Tuesday, February 16, 2010

Book Review- Lessons From A Dead Girl: Jo Knowles

SUMMARY (From amazon.com)

Leah Greene is dead. For Laine, knowing what really happened and the awful feeling that she is, in some way, responsible set her on a journey of painful self-discovery. Yes, she wished for this. She hated Leah that much. Hated her for all the times in the closet, when Leah made her do those things. They were just practicing, Leah said. But why did Leah choose her? Was she special, or just easy to control? And why didn’t Laine make it stop sooner? In the aftermath of the tragedy, Laine is left to explore the devastating lessons Leah taught her, find some meaning in them, and decide whether she can forgive Leah and, ultimately, herself.


Apart from the unique albeit disturbing premise of this book, it honestly didn't stand out all that much to me. Leah is a very screwed up kid and forces that onto Laine, tormenting and ruining her childhood. Neither girl really does anything to stop it and it just keeps snowballing. I knew this book dealt with kids abusing kids but I admit, I didn't realize they meant sexual abuse- and it follows logically that Leah had to learn those things from somewhere, even in 5th grade, to do them to Laine.

Leah is the stereotypical product of rich parents who care more about public appearances, their jobs and themselves than their kids. Even when Leah really starts acting out as a teenager, the talk of the town is how it's always the rich kids that just don't have enough attention already but the truth is, things started going wrong for Leah early on. I did feel bad for her character but I would be surprised to find anyone who wouldn't, considering she was sexually abused even as a child.

Laine is the weak character that has no self esteem and just goes with it, each time and everything Leah does weakening her more. She is both a product of Leah and weak to begin with. Embarassment and fear were her main driving forces to never tell anyone- fear of liking it a little too much and being a lesbian. In that sense, this book did pull in many elements of things teenagers do face, with each one seeming to be worse for Laine. When she and Leah drift apart, the group of friends she had goes too because they tolerated her only because Leah said she should be there.

Each chapter is titled with a different lesson Laine learned, all at the hand of Leah. They are almost always relevant to the chapter and I did enjoy seeing the way Laine viewed everything. I also have to admit, the ending was a bit of a shock despite already knowing Leah Greene is dead. The book opens with that- telling you from the start- and then the story takes the reader through everything that Laine had experienced, telling the story until Leah's death. Even then, however, it was heartbreaking and surprising.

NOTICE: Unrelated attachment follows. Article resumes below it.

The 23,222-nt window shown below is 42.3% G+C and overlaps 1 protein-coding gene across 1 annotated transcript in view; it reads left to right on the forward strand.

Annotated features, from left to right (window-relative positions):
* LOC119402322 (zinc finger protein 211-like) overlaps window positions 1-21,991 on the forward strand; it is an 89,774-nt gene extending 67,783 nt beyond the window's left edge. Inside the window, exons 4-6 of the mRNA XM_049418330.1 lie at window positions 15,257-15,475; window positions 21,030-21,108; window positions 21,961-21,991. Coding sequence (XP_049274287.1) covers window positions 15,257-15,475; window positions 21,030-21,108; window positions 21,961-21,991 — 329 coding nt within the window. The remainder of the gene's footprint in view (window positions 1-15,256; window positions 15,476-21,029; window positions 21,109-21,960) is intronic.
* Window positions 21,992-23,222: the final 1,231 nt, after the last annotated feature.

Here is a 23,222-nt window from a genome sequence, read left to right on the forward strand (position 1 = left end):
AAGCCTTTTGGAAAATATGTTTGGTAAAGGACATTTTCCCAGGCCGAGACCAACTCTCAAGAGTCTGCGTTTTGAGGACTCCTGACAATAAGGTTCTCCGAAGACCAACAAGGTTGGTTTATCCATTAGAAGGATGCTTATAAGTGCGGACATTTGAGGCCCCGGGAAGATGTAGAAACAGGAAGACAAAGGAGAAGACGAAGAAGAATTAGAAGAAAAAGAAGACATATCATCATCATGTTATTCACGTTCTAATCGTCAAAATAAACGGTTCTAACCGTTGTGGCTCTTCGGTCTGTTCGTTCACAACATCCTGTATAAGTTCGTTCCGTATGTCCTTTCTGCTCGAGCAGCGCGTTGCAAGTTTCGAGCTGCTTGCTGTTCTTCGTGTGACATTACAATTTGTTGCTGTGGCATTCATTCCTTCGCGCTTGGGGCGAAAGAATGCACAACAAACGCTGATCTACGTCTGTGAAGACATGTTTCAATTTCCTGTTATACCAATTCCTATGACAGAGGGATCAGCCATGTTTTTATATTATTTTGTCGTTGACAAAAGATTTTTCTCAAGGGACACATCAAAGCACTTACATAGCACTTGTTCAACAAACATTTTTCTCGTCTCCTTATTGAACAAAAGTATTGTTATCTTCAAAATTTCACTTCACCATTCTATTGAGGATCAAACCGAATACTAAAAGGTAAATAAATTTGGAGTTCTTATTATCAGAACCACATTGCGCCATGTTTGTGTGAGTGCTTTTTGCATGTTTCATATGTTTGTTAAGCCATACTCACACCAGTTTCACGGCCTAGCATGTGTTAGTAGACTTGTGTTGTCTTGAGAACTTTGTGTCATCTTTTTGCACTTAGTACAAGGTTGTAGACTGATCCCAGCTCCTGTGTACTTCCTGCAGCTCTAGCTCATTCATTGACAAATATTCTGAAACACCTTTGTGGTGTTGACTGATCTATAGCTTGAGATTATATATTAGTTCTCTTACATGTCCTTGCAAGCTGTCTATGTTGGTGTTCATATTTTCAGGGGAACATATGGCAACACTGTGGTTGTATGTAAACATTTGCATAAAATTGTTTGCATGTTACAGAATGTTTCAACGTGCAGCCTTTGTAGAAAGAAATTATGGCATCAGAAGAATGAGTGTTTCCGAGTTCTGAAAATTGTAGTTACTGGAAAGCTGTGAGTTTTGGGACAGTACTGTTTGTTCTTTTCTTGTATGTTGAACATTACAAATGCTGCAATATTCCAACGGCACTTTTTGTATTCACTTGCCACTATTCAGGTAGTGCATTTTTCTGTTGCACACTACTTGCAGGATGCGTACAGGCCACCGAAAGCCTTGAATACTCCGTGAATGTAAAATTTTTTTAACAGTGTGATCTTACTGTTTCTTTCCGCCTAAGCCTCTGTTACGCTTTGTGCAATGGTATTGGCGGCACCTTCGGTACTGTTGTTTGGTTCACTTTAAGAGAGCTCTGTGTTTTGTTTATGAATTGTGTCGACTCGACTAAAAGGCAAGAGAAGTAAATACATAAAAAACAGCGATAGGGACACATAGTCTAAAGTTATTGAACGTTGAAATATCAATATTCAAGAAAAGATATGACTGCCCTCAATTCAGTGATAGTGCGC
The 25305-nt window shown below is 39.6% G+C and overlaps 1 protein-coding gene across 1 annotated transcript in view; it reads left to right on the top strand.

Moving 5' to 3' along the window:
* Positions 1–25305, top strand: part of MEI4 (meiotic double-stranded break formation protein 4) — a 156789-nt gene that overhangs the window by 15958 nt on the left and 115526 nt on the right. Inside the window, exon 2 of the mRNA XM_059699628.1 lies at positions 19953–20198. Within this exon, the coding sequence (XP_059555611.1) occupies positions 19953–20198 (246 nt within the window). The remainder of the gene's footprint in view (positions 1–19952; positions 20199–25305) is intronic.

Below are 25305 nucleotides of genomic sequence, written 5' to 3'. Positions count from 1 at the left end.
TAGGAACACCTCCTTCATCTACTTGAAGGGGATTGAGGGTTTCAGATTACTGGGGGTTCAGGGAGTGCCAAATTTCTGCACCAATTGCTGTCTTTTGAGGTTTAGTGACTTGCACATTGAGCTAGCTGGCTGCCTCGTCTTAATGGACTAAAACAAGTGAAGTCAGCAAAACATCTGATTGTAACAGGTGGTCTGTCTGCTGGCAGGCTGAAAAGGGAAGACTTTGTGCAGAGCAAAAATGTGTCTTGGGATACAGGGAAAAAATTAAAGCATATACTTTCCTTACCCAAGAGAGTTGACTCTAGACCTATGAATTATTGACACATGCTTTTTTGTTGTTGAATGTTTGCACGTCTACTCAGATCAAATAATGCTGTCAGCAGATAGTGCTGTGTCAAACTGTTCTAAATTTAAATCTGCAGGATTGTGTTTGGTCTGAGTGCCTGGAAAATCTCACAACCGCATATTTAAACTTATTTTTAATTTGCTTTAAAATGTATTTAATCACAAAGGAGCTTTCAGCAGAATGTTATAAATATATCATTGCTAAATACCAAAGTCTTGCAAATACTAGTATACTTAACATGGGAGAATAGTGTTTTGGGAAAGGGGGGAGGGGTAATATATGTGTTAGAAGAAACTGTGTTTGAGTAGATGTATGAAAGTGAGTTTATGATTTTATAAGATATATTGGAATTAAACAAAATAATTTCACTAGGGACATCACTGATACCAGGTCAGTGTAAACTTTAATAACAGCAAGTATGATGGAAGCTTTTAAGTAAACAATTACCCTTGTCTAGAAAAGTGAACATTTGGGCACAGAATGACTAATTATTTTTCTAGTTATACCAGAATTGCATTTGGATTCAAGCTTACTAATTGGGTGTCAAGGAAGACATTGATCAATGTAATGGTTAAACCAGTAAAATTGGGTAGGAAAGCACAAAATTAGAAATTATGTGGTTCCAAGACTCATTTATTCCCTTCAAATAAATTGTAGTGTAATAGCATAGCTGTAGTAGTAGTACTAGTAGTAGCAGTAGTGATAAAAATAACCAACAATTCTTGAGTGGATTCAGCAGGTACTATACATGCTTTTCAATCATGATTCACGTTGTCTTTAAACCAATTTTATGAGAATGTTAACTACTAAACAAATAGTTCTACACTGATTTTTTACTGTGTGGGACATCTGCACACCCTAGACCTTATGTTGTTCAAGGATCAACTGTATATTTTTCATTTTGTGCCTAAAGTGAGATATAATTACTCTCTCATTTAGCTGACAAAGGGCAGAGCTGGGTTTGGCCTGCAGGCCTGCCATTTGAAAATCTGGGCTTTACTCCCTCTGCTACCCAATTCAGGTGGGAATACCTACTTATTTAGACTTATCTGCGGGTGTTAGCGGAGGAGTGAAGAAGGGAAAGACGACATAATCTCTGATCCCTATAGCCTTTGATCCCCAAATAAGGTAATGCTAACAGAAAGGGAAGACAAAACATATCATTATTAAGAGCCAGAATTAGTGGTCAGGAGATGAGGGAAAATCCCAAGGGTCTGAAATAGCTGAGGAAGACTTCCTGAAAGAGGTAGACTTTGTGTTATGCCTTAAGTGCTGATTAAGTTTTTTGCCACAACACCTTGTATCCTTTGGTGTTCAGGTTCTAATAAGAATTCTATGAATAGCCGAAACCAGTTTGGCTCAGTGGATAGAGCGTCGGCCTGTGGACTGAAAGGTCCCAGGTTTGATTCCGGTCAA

Covering a not often talked about topic, this book does rank up there in terms of originality although everything else, as I said, was pretty generic. Screwed up kid turns rebellious, fights out against those around her, screws up someone else who just lets their self esteem keep taking the hits- it is often seen in books and it played out here again. Fear, guilt and insecurities- and ultimately healing- are the main features of this book and I didn't think it really did much to make it its own. Bottom line- I give this one 3 stars because it was a quick albeit it very disturbing read with good writing but not that many unique features.
Source: Purchased at amazon.com
Reading level: Young Adult
Paperback: 224 pages
Publisher: Candlewick; Reprint edition (August 11, 2009)
Language: English
ISBN-10: 0763644854
ISBN-13: 978-0763644857

Author's Website


  1. I felt like you also and found a way to enjoy it more.

    Here was my review.


  2. It sounds king of disturbing but also a fairly good read. And three stars is pretty much in the middle (almost) so maybe I'll try it. Great review!

  3. awesome review! I have 2 read some of Jo Knowles books :D

  4. This story really made me reflect a lot after almost every chapter that I finish. It's not that often that I do that. But this one really made that kind of impact. The theme of abuse comes up often in a lot of novels, but it's rare that the people involved are 1) in the same gender and 2) are even close friends. This was a different nature of friendship and children, showing the destructive side of it.
    I can't dwell on it more and talk about how much I liked the book, I just think you should read it. It is not only a page-turner and a fast read, it also deals with a very important issue, often overlooked by many.
    Written with clarity and compassion, this is a heart breaking story of betrayal, forgiveness, and growth between friends; neither of them protagonists nor antagonists. Because at the end of the day, we all are somewhat of both after all.